Victoria College expansions, Invista topics of economic meeting
Nov. 14, 2013 at 5:14 a.m.
Passing the gavel
Dennis Patillo, board chairman of the Victoria Economic Development Corp., on Thursday announced Thomas Schmidt as his successor.
The announcement, which came with a round of "Happy Birthday" for Schmidt, took place during the development corporation's annual meeting.
Patillo maintains his role through the end of the year, while Schmidt's two-year term kicks off Jan. 1.
Did you know ... ?
• For 2013, the Victoria Economic Development Corp. anticipates about $4.5 million in new tax revenue for Victoria from projects the corporation helped during the past 10 years, Dale Fowler, the organization's president, said Thursday.
• That's an approximately 21 percent increase over last year, he said, noting some projects that went into place years ago began rolling off tax abatements.
• Through the past 10 years, he said, local governments have received about $18.4 million in new ad valorem tax revenues.
What started as Victoria College's Emerging Technology Center, morphed into the Emerging Technology Complex, said Tom Butler, the college's president. And with that change, one thing held true.
"As we moved from center to complex, it's gotten more complex," he said with a smile.
Butler spoke Thursday at the Victoria Economic Development Corp.'s annual membership meeting, updating the approximately 100 attendees on the college's incoming addition.
Ground broke in July for the complex, which sits near the intersection of Lone Tree Road and Loop 463. And, while plans don't call for a finished project and occupied buildings until spring 2015, progress is underway.
The foundation is already in place for the site's industrial training center, he said, while the foundation should be poured for the conference and education center by Thanksgiving.
Then comes a section of the parking lot to assist construction crews in getting in and out.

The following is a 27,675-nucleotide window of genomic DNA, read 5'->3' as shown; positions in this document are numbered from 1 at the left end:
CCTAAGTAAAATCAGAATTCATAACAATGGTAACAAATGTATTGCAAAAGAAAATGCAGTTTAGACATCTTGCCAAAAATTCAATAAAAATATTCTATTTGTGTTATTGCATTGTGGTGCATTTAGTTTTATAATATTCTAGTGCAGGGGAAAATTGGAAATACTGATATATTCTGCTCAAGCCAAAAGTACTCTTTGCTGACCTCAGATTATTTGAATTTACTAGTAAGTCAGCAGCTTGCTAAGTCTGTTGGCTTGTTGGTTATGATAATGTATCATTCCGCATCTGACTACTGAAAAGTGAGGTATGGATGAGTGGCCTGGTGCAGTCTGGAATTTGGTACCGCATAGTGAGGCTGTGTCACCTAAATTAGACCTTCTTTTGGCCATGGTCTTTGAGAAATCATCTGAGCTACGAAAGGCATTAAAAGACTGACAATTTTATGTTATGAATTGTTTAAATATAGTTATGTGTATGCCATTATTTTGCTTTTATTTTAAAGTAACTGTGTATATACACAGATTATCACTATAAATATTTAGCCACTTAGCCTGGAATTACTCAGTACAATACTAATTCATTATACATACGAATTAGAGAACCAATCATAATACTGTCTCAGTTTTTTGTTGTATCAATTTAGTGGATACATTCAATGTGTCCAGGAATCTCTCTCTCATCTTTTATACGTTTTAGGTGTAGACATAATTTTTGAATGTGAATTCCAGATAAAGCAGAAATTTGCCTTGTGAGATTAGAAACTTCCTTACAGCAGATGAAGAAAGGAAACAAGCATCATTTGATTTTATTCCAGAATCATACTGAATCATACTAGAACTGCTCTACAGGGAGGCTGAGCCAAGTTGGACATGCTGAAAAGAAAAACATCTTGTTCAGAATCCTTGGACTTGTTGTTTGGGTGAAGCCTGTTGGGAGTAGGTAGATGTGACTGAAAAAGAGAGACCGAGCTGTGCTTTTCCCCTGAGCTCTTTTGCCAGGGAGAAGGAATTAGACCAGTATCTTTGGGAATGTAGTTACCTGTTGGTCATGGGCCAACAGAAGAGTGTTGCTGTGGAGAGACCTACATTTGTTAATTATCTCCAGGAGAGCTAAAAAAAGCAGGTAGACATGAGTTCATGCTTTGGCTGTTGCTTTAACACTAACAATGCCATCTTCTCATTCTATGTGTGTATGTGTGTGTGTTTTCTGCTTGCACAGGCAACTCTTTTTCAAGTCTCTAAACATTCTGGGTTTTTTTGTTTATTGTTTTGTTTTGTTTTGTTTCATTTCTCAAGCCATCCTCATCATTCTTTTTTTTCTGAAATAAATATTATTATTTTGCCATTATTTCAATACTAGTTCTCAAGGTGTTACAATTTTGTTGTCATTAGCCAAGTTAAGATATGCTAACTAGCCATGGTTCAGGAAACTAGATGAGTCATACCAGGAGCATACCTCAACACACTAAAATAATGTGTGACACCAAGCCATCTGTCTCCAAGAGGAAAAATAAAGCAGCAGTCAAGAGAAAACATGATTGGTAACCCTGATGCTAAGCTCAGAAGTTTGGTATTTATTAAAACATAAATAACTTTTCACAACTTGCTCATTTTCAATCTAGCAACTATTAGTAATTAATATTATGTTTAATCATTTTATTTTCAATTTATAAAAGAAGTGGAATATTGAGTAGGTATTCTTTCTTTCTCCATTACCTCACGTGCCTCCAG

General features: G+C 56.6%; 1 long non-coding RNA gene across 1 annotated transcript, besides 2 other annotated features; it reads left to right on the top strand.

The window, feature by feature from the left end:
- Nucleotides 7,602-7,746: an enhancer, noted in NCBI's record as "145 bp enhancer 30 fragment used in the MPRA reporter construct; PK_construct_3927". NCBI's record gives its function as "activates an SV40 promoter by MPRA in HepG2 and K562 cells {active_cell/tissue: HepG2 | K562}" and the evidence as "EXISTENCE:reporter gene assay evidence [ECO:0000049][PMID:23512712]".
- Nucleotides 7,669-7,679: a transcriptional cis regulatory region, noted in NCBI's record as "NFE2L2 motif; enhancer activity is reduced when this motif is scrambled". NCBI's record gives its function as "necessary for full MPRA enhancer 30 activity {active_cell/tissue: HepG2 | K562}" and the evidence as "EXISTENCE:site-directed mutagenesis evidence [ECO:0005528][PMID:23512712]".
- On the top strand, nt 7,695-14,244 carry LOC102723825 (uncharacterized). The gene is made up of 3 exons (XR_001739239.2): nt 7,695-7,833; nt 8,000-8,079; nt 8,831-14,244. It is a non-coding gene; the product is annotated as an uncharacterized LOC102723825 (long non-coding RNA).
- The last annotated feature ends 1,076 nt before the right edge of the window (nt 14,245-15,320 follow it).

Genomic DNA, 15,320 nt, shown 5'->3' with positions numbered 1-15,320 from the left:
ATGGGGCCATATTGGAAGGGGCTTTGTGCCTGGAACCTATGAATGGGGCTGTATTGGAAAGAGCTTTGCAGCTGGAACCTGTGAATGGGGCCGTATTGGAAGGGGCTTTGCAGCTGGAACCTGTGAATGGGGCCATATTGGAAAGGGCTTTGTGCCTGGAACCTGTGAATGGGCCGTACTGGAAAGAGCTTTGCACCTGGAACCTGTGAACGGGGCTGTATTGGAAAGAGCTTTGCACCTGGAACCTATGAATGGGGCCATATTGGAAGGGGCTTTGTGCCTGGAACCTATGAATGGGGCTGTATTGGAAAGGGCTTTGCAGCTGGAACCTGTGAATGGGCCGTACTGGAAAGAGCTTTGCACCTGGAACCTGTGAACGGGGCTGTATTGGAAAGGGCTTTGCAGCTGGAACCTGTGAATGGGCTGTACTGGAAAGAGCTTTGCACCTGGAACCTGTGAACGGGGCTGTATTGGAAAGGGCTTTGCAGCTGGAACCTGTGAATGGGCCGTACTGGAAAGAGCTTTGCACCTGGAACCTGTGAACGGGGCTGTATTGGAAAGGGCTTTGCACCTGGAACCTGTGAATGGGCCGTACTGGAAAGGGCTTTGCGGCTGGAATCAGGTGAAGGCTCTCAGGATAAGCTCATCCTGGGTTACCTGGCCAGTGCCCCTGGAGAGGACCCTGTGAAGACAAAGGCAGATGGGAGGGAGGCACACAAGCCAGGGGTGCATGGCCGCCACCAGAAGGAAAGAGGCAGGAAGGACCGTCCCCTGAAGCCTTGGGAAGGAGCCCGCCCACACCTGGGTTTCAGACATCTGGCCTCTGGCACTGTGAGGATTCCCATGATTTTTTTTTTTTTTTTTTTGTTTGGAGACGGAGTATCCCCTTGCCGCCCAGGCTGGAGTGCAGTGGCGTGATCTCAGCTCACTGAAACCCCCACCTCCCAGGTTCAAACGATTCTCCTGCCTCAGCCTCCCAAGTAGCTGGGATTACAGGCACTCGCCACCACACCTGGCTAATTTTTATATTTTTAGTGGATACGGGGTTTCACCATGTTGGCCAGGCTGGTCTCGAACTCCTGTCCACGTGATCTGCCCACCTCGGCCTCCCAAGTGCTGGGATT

"We are moving right along," Butler said.
The finished project will boast two buildings that include not only meeting and conference space available to the public but also a training center with classrooms and bays, which offer hands-on learning.
Other projects in the works include an expansion at the college's Gonzales center, which will offer training in welding, electrical and heating, ventilation and air conditioning.
A customized training academy is also planned where the college would evaluate independent companies' training needs and put together a curriculum geared specifically toward the companies.
An expanded welding program, new dual-credit opportunities and an aggressive advertising campaign are also in the college's future, he noted, as are plans to encourage more students involved in the adult basic education GED preparation program to continue on toward college degrees.
"We are getting a lot of interest in this program, and I think we're going to see a lot of student success there," he said.
Also during the meeting, Paul Hughes, Invista's director of core intermediates, offered a company update.
The Victoria site employs about 700 people, he said, while between 400 and 800 contractors enter through the gates daily.
Invista is an independently-managed, wholly-owned subsidiary of Koch Industries, he said, which maintains about $115 billion in revenue. The organization's vision for the future is to double its earnings about every six years.
He noted Invista's commitment to safety and philanthropic efforts and said Invista maintains a companywide goal of reducing energy use by 20 percent by the year 2020.
In September, Invista announced plans to potentially add a $500 million unit to its Victoria plant, but Amy Hodges, the company's regional public affairs manager, said the company does not plan to make a final decision until 2014's first quarter.